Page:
At the papal bier, new dogmas replace the old

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How the world turns. The sight of President George Bush - not to mention his father President George Bush Snr and his predecessor President Bill Clinton - kneeling in prayer before the body of the Pope would, not that long ago, have caused the most almighty stir back home. After all, the men are, respectively, a Methodist, Episcopalian and a Baptist - good Protestants whose dogma still, in theory, regards prayers for the dead as a heretical Catholic abomination along with transubstantiation, purgatory and other arcane matters for which, in the past, men and women were prepared to kill and die.

How the world turns. The sight of President George Bush - not to mention his father President George Bush Snr and his predecessor President Bill Clinton - kneeling in prayer before the body of the Pope would, not that long ago, have caused the most almighty stir back home. After all, the men are, respectively, a Methodist, Episcopalian and a Baptist - good Protestants whose dogma still, in theory, regards prayers for the dead as a heretical Catholic abomination along with transubstantiation, purgatory and other arcane matters for which, in the past, men and women were prepared to kill and die.

And not so long ago. Today, Mr Bush will become the first incumbent president to attend a pope's funeral to pay his respects to the man he called "Holy Father" - a phrase which will not have gone down well among fundamentalists in his Texas hinterland. Every dogma may have its day, but this is welcome evidence that the era of such sectarianism is passing. Having said that, the unhappy evidence is that they are being replaced by dogmas which may cross denominational fault-lines but which are no less oppressive in their own way.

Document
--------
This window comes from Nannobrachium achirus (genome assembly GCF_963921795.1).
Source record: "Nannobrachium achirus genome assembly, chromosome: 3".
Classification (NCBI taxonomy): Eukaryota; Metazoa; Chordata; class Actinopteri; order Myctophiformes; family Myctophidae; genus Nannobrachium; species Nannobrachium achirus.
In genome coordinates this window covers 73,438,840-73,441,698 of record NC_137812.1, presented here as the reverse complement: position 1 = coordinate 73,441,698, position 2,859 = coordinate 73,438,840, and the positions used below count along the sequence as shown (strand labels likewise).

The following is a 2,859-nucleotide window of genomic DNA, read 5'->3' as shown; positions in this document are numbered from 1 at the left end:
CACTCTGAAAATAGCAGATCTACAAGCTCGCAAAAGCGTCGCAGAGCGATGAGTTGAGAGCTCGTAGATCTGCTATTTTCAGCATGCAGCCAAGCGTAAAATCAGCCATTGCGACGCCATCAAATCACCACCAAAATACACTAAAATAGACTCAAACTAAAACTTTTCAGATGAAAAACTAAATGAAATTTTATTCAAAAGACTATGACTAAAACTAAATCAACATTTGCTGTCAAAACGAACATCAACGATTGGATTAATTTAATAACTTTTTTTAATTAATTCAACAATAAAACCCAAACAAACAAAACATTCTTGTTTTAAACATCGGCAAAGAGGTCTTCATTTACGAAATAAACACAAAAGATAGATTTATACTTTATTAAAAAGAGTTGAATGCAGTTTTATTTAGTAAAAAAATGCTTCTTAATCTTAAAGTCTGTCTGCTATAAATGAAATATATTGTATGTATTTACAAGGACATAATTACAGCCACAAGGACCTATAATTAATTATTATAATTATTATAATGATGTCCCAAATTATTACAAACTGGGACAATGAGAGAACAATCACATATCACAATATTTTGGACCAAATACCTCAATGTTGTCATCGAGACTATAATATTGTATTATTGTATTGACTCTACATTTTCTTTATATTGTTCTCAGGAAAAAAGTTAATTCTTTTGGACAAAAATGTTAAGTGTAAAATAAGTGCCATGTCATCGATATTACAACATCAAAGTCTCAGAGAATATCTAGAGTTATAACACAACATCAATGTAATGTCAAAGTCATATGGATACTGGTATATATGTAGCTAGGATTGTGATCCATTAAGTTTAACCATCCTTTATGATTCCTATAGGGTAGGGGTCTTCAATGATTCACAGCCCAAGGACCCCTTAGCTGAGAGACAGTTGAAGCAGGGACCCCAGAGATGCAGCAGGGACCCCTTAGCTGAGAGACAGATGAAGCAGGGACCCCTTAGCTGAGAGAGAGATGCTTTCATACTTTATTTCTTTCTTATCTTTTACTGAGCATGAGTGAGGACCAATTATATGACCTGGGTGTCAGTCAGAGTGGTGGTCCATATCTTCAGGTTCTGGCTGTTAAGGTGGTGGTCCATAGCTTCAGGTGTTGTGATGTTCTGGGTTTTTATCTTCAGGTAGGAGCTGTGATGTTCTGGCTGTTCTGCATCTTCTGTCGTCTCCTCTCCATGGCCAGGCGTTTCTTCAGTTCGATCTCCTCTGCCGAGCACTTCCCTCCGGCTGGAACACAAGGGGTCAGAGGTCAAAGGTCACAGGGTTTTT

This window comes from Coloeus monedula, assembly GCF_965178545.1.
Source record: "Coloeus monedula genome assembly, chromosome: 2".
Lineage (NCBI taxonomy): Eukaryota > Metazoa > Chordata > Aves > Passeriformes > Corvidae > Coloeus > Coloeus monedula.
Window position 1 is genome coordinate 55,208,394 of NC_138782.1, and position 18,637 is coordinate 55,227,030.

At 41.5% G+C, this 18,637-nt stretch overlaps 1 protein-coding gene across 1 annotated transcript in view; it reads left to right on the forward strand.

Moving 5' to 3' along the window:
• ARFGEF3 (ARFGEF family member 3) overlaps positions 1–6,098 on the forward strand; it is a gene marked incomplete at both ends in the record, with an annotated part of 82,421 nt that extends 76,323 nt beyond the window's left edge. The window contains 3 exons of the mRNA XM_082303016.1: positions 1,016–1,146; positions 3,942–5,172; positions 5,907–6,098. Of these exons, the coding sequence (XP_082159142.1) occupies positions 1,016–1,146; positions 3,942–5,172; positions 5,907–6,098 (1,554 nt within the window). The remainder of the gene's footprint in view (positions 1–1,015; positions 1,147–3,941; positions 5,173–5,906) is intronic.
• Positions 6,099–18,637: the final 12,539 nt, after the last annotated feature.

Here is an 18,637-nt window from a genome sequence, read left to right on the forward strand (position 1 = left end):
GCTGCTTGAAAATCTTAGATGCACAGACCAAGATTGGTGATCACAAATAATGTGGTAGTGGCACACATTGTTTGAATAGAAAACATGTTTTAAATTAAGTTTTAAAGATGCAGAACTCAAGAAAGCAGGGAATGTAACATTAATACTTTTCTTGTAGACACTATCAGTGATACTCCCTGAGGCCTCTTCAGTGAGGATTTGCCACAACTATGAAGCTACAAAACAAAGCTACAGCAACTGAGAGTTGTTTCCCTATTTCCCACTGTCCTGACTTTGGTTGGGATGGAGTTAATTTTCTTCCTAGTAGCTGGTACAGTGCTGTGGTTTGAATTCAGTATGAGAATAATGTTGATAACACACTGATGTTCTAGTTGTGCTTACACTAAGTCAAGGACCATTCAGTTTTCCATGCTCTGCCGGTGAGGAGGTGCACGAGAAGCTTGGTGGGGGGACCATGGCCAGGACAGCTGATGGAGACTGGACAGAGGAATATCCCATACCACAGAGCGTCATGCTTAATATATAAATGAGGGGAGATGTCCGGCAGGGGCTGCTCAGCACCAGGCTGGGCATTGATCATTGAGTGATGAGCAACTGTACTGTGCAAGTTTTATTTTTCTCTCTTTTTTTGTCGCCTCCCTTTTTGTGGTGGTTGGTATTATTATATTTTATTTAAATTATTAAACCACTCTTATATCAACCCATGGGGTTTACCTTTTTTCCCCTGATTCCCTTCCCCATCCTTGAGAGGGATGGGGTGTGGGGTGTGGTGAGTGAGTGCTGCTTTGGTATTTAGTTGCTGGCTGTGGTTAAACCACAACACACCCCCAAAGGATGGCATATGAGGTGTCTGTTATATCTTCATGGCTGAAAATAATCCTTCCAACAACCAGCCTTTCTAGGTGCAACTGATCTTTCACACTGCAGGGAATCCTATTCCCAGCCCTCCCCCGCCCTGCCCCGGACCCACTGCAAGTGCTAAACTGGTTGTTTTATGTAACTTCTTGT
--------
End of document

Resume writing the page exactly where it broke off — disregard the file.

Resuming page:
What unites the evangelical fundamentalists of the US Bible Belt with their more intellectually sophisticated co-religionists in Rome is a credo about "life" issues which seeks to combine notions about contraception, abortion, stem cells and euthanasia into a single stream which subjects scientific empiricism to a religious straitjacket which does no service to the complexities of life in the 21st century. Playing, as it does, to America's 65 million Catholics and its 40 million evangelicals, it also handily provides a considerable constituency of support for Mr Bush.

The only pity is that he, and they all, did not treat everything the Pope said with equal moral seriousness. During their final meeting last June, when Mr Bush presented the Pope with the Medal of Freedom, the pontiff responded by reading a statement condemning the President's military adventures in Iraq. The truth is that John Paul II's pronouncements were embraced by many only when he said what they wanted to hear.

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